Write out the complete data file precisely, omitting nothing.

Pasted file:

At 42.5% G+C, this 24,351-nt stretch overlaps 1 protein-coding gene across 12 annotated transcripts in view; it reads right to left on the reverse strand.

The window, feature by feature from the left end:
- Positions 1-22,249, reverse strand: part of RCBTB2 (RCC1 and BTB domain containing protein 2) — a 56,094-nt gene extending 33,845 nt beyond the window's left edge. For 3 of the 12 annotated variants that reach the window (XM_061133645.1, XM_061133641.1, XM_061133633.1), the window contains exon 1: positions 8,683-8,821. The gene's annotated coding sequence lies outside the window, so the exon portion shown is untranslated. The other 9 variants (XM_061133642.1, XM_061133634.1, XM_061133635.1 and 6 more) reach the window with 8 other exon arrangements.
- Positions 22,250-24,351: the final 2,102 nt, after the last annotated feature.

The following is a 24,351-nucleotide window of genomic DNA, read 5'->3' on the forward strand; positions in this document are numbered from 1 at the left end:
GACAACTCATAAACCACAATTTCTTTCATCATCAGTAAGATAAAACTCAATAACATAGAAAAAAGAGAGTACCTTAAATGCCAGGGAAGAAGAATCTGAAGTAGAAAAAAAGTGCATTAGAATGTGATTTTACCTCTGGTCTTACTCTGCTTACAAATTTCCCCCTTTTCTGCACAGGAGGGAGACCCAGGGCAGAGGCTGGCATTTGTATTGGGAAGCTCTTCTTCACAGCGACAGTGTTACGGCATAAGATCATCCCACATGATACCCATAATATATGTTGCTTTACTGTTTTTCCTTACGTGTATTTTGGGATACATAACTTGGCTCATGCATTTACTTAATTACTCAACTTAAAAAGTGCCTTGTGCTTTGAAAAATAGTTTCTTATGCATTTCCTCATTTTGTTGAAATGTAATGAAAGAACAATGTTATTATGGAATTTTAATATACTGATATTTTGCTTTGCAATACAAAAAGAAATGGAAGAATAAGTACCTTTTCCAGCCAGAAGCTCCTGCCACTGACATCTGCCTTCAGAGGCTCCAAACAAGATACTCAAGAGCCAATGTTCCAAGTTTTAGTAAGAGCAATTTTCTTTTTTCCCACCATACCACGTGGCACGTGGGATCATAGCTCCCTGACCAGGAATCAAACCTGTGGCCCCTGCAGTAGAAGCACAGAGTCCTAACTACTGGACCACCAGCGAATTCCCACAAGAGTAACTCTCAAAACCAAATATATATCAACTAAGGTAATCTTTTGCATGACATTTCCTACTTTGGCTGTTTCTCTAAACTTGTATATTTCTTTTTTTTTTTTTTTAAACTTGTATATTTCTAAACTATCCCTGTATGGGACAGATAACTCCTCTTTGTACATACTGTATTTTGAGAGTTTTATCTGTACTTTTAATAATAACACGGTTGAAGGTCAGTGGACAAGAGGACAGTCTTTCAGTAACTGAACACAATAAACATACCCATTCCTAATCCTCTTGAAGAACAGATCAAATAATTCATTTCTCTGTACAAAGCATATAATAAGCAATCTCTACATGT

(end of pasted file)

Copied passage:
At 42.5% G+C, this 24,351-nt stretch overlaps 1 protein-coding gene across 12 annotated transcripts in view; it reads right to left on the reverse strand.

The window, feature by feature from the left end:
- Positions 1-22,249, reverse strand: part of RCBTB2 (RCC1 and BTB domain containing protein 2) — a 56,094-nt gene extending 33,845 nt beyond the window's left edge. For 3 of the 12 annotated variants that reach the window (XM_061133645.1, XM_061133641.1, XM_061133633.1), the window contains exon 1: positions 8,683-8,821. The gene's annotated coding sequence lies outside the window, so the exon portion shown is untranslated. The other 9 variants (XM_061133642.1, XM_061133634.1, XM_061133635.1 and 6 more) reach the window with 8 other exon arrangements.
- Positions 22,250-24,351: the final 2,102 nt, after the last annotated feature.

The following is a 24,351-nucleotide window of genomic DNA, read 5'->3' on the forward strand; positions in this document are numbered from 1 at the left end:
GACAACTCATAAACCACAATTTCTTTCATCATCAGTAAGATAAAACTCAATAACATAGAAAAAAGAGAGTACCTTAAATGCCAGGGAAGAAGAATCTGAAGTAGAAAAAAAGTGCATTAGAATGTGATTTTACCTCTGGTCTTACTCTGCTTACAAATTTCCCCCTTTTCTGCACAGGAGGGAGACCCAGGGCAGAGGCTGGCATTTGTATTGGGAAGCTCTTCTTCACAGCGACAGTGTTACGGCATAAGATCATCCCACATGATACCCATAATATATGTTGCTTTACTGTTTTTCCTTACGTGTATTTTGGGATACATAACTTGGCTCATGCATTTACTTAATTACTCAACTTAAAAAGTGCCTTGTGCTTTGAAAAATAGTTTCTTATGCATTTCCTCATTTTGTTGAAATGTAATGAAAGAACAATGTTATTATGGAATTTTAATATACTGATATTTTGCTTTGCAATACAAAAAGAAATGGAAGAATAAGTACCTTTTCCAGCCAGAAGCTCCTGCCACTGACATCTGCCTTCAGAGGCTCCAAACAAGATACTCAAGAGCCAATGTTCCAAGTTTTAGTAAGAGCAATTTTCTTTTTTCCCACCATACCACGTGGCACGTGGGATCATAGCTCCCTGACCAGGAATCAAACCTGTGGCCCCTGCAGTAGAAGCACAGAGTCCTAACTACTGGACCACCAGCGAATTCCCACAAGAGTAACTCTCAAAACCAAATATATATCAACTAAGGTAATCTTTTGCATGACATTTCCTACTTTGGCTGTTTCTCTAAACTTGTATATTTCTTTTTTTTTTTTTTTAAACTTGTATATTTCTAAACTATCCCTGTATGGGACAGATAACTCCTCTTTGTACATACTGTATTTTGAGAGTTTTATCTGTACTTTTAATAATAACACGGTTGAAGGTCAGTGGACAAGAGGACAGTCTTTCAGTAACTGAACACAATAAACATACCCATTCCTAATCCTCTTGAAGAACAGATCAAATAATTCATTTCTCTGTACAAAGCATATAATAAGCAATCTCTACATGT